table_name = context.upstream_output.name
        return read_dataframe_from_table(name=table_name)


@io_manager
def df_table_io_manager(_):
    return DataframeTableIOManager()


@job(resource_defs={"io_manager": df_table_io_manager})
def my_job():
    op_2(op_1())

Providing per-output config to an IO manager #

When launching a run, you might want to parameterize how particular outputs are stored.

For example, if your job produces DataFrames to populate tables in a data warehouse, you might want to specify the table that each output goes to at run launch time.

To accomplish this, you can define an output_config_schema on the IO manager definition. The IOManager methods can access this config when storing or loading data, via the OutputContext.

class MyIOManager(IOManager):
    def handle_output(self, context, obj):
        table_name = context.config["table"]
        write_dataframe_to_table(name=table_name, dataframe=obj)

    def load_input(self, context):
        table_name = context.upstream_output.config["table"]
        return read_dataframe_from_table(name=table_name)


@io_manager(output_config_schema={"table": str})
def my_io_manager(_):
    return MyIOManager()

Then, when executing a job, you can pass in this per-output config.

def execute_my_job_with_config():
    @job(resource_defs={"io_manager": my_io_manager})
    def my_job():
        op_2(op_1())

    my_job.execute_in_process(
        run_config={
            "ops": {
                "op_1": {"outputs": {"result": {"table": "table1"}}},
                "op_2": {"outputs": {"result": {"table": "table2"}}},
            }
        },
    )

Providing per-output metadata to an IO manager #

You might want to provide static metadata that controls how particular outputs are stored. You don't plan to change the metadata at runtime, so it makes more sense to attach it to a definition rather than expose it as a configuration option.

For example, if your job produces DataFrames to populate tables in a data warehouse, you might want to specify that each output always goes to a particular table. To accomplish this, you can define metadata on each Out:

@op(out=Out(metadata={"schema": "some_schema", "table": "some_table"}))
def op_1():
    """Return a Pandas DataFrame"""


@op(out=Out(metadata={"schema": "other_schema", "table": "other_table"}))
def op_2(_input_dataframe):
    """Return a Pandas DataFrame"""

The IOManager can then access this metadata when storing or retrieving data, via the OutputContext.

In this case, the table names are encoded in the job definition. If, instead, you want to be able to set them at run time, the next section describes how.

class MyIOManager(IOManager):
    def handle_output(self, context, obj):
        table_name = context.metadata["table"]
        schema = context.metadata["schema"]
        write_dataframe_to_table(name=table_name, schema=schema, dataframe=obj)

    def load_input(self, context):
        table_name = context.upstream_output.metadata["table"]
        schema = context.upstream_output.metadata["schema"]
        return read_dataframe_from_table(name=table_name, schema=schema)


@io_manager
def my_io_manager(_):
    return MyIOManager()

Testing an IO manager #

The easiest way to test an IO manager is to construct an OutputContext or InputContext and pass it to the handle_output or load_input method of the IO manager. The build_output_context and build_input_context functions allow for easy construction of these contexts.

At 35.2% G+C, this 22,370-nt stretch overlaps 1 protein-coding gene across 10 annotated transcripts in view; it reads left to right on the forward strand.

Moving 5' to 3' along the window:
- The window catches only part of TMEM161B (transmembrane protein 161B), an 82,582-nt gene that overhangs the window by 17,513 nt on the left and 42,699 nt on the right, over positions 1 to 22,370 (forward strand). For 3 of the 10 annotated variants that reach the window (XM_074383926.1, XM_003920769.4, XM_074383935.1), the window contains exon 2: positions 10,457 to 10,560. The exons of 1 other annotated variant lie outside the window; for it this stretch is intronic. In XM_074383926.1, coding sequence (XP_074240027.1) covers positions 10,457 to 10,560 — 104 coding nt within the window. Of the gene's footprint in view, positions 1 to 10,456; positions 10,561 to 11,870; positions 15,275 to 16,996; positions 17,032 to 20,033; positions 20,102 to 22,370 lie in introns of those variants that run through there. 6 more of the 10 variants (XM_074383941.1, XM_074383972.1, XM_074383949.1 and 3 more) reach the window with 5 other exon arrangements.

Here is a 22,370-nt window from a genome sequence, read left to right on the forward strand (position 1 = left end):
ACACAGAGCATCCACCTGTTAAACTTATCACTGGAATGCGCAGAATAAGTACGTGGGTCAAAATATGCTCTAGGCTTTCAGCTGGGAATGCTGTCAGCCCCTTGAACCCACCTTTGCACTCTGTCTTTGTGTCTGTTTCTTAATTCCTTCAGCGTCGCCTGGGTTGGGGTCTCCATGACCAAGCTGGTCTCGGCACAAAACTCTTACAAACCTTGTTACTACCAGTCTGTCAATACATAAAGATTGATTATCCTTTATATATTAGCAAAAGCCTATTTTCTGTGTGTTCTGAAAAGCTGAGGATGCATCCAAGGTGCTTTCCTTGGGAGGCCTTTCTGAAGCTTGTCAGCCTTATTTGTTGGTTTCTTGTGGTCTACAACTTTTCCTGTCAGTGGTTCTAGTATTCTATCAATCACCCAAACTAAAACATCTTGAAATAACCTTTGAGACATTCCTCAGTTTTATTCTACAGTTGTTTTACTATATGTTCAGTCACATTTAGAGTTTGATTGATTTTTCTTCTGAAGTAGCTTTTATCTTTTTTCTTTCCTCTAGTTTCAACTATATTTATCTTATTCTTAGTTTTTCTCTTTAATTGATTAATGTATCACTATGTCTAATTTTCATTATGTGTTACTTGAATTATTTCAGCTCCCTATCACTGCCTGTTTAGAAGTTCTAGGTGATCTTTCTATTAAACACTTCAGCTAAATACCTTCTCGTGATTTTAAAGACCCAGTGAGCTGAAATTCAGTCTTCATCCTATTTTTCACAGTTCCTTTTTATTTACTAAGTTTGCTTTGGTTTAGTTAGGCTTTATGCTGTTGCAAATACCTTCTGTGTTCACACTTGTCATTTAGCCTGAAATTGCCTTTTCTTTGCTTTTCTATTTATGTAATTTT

Here's an example for a simple IO manager that stores outputs in an in-memory dictionary that's keyed on the step and name of the output.

from dagster import IOManager, build_input_context, build_output_context, io_manager


class MyIOManager(IOManager):
    def __init__(self):
        self.storage_dict = {}

    def handle_output(self, context, obj):
        self.storage_dict[(context.step_key, context.name)] = obj

    def load_input(self, context):
        return self.storage_dict[(context.upstream_output.step_key, context.upstream_output.name)]


@io_manager
def my_io_manager(_):
    return MyIOManager()


def test_my_io_manager_handle_output():
    manager = my_io_manager(None)
    context = build_output_context(name="abc", step_key="123")
    manager.handle_output(context, 5)
    assert manager.storage_dict[("123", "abc")] == 5


def test_my_io_manager_load_input():
    manager = my_io_manager(None)
    manager.storage_dict[("123", "abc")] = 5

    context = build_input_context(upstream_output=build_output_context(name="abc", step_key="123"))
    assert manager.load_input(context) == 5

Yielding metadata from an IOManager
Experimental
#

Sometimes, you may want to record some metadata while handling an output in an IOManager. To do this, you can optionally yield EventMetadataEntry objects from within the body of the handle_output function. Using this, we can modify one of the above examples to now include some helpful metadata in the log:

class DataframeTableIOManagerWithMetadata(IOManager):
    def handle_output(self, context, obj):
        table_name = context.name
        write_dataframe_to_table(name=table_name, dataframe=obj)

        # attach these to the Handled Output event
        yield EventMetadataEntry.int(len(obj), label="number of rows")
        yield EventMetadataEntry.text(table_name, label="table name")

    def load_input(self, context):
        table_name = context.upstream_output.name
        return read_dataframe_from_table(name=table_name)

Any entries yielded this way will be attached to the Handled Output event for this output.

Additionally, if you have specified that this handle_output function will be writing to an asset by defining a get_output_asset_key function, these metadata entries will also be attached to the materialization event created for that asset. You can learn more about this functionality in the Asset Docs.